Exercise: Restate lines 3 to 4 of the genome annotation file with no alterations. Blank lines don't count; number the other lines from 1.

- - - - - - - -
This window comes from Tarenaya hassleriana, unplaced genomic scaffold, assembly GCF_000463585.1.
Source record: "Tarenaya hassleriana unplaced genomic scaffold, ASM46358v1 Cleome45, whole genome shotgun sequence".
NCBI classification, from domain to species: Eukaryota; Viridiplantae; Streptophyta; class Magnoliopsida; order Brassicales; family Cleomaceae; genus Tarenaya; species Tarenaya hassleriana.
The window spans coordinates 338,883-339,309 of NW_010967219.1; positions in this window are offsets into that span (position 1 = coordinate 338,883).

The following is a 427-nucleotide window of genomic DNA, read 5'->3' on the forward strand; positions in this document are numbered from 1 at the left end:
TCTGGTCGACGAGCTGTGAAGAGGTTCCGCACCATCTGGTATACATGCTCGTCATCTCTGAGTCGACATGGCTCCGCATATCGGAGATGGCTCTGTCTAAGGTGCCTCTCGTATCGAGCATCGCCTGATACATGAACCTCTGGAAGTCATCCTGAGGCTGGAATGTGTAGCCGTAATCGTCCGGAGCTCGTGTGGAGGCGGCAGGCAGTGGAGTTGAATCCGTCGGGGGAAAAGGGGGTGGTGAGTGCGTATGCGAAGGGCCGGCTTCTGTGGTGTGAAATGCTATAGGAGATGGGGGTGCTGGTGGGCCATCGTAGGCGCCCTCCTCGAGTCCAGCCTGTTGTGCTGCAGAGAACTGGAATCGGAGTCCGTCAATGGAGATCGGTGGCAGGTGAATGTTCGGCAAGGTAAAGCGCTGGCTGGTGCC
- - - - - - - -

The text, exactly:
NCBI classification, from domain to species: Eukaryota; Viridiplantae; Streptophyta; class Magnoliopsida; order Brassicales; family Cleomaceae; genus Tarenaya; species Tarenaya hassleriana.
The window spans coordinates 338,883-339,309 of NW_010967219.1; positions in this window are offsets into that span (position 1 = coordinate 338,883).